Waiting for the Light to Turn Green

Has this ever happened to you? You are in your car and have somewhere to be, and you’re in a bit of a crunch for time. You’re already running late, and as you approach an intersection, the traffic light ahead changes from green to yellow and eventually red, interrupting your steady pace. Cars pass by on the left and right for several minutes. To occupy your time in your idle state, you try to find something to do. You turn the volume knob a few clicks clockwise, and the sound of music eases your impatience, but only for a moment. The song ends and the next song on the playlist begins to stream, yet the light is still red. “What is taking so long?” you think to yourself. There are no vehicles crossing the intersection, and the wait seems rather pointless. You lightly release your foot off the break, assuming maybe that it is a ground sensor issue. The light still has not changed. Tired of waiting, you elect to turn right at the red light and perform a U-turn to avoid waiting any longer. It is funny how lazy red lights can drive us crazy as our sinful hearts leak feelings of frustration and impatience.

This familiar experience presents a metaphor for how many of us are feeling in the middle of the COVID-19 Pandemic. We were steadily rolling along with our fast-paced routines, and then the light changed and forced us to hit the breaks. For the most part, we have learned to manage with the new normal, but the wait has been cumbering, and the State’s relaxed restrictions cloud some perceptions of what kinds of behaviors are safe and unsafe. But as we wait at this intersection for the time being, what does God expect of us as we wait for the green light at Thrive Ministry?

The New Testament church faced all kinds of obstacles, but a frequent theme throughout the apostolic writings is the desire to gather together and to interconnect with other local churches. In the second chapter of his letter to the church at Philippi, Paul spoke of two individuals he was sending to their congregation for ministry purposes—Timothy and Epaphroditus. As we prepare to finally gather again in the foreseeable future—Lord willing—let us briefly look at what Paul says of the character qualities of these men as they were waiting for the light to turn green for their arrival, and perhaps we will get a glimpse of the manner in which God wants us to return, whenever that day may be.

Timothy is the more recognizable of the two individuals Paul mentions in Philippians 2:19-30. In addition to mentioning Timothy throughout his many letters, he also wrote entire letters specifically addressed to him. Paul undoubtedly invested much of his life in discipling young Timothy, which is why he wrote in Philippians 2:20-22, “For I have no one like him, who will be genuinely concerned for your welfare. For they all seek their own interests, not those of Jesus Christ. But you know Timothy’s proven worth, how as a son with a father he has served with me in the gospel.” Paul highlighted Timothy’s attention to genuinely caring for the people of Christ’s church. Timothy served selflessly, and his devotion to Christ and his saints set him apart from others who sought after their own ambitions. Timothy believed that the movement of God is bigger than just one person. If Thrive is going to be effective, we must collectively exist as a singular river rushing forward with the power of the Holy Spirit.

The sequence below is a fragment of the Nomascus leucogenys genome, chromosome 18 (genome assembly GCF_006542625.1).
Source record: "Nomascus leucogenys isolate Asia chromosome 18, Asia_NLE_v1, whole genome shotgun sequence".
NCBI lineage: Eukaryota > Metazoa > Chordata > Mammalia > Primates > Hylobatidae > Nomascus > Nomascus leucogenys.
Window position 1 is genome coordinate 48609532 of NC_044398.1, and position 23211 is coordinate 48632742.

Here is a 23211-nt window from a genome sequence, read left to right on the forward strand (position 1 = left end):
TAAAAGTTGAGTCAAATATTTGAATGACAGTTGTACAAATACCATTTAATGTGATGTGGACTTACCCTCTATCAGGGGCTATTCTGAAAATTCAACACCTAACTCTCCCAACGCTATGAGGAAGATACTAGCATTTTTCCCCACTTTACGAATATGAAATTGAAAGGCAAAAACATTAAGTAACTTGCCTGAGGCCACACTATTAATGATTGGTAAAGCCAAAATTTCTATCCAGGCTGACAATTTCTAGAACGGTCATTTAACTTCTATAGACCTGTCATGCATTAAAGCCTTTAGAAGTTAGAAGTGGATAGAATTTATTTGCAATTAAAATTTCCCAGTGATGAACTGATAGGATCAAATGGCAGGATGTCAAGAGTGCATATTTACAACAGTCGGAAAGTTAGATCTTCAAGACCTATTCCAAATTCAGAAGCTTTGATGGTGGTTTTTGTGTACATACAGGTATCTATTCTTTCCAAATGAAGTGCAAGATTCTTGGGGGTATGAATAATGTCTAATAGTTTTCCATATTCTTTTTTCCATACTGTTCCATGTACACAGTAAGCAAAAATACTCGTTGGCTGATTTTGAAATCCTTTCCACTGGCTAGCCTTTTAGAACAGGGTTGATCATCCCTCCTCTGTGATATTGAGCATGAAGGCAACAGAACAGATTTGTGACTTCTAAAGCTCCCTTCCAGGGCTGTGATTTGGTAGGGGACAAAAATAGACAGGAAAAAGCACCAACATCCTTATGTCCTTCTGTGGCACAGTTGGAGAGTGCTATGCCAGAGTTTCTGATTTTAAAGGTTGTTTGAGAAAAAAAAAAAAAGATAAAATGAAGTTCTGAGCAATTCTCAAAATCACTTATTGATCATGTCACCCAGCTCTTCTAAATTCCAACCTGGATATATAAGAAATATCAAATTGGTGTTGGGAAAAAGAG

When Paul sent the original letter to the church at Philippi, it arrived by the hand of Epaphroditus. This God-inspired text was entrusted to him as he made the journey to deliver the message to the Philippian believers, but his work for the Kingdom of Jesus was not always easy. Relevant to our current state of emergency, Epaphroditus contracted a deadly illness as he was working alongside Paul in Rome. Paul said in Philippians 2:25-30, “I have thought it necessary to send to you Epaphroditus my brother and fellow worker and fellow soldier, and your messenger and minister to my need, for he has been longing for you all and has been distressed because you heard that he was ill. Indeed he was ill, near to death. But God had mercy on him… I am the more eager to send him, therefore, that you may rejoice at seeing him again… So receive him in the Lord with all joy, and honor such men, for he nearly died for the work of Christ, risking his life to complete what was lacking in your service to me.” Even in his sickness, Epaphroditus was concerned for those of his home church rather than himself. After God made him well, he got up from his bed and continued laboring for the gospel. While we do not know exactly what afflicted Epaphroditus, Paul made it clear that the work he put into the gospel ministry in light of his sickness required honorable sacrifice on his part. Epaphroditus championed an attitude towards service that mirrored Christ’s example. Upon our return, may our hearts be prepared to say, “We get to do this,” as we gladly open our hands to whatever the Holy Spirit wants.

In many ways and for many reasons, the light is still red for now, but hopefully we will be together again soon. Until then, let us ask the Lord to develop these characteristics in us and the people in our ministry. Let’s be equipped and prepared for whenever that light turns green. This God-appointed season should not be wasted.

Scriptures to ponder: Galatians 1:15-24; Philippians 2:1-11; 2 Timothy 3:16-17; Romans 2:28-29


^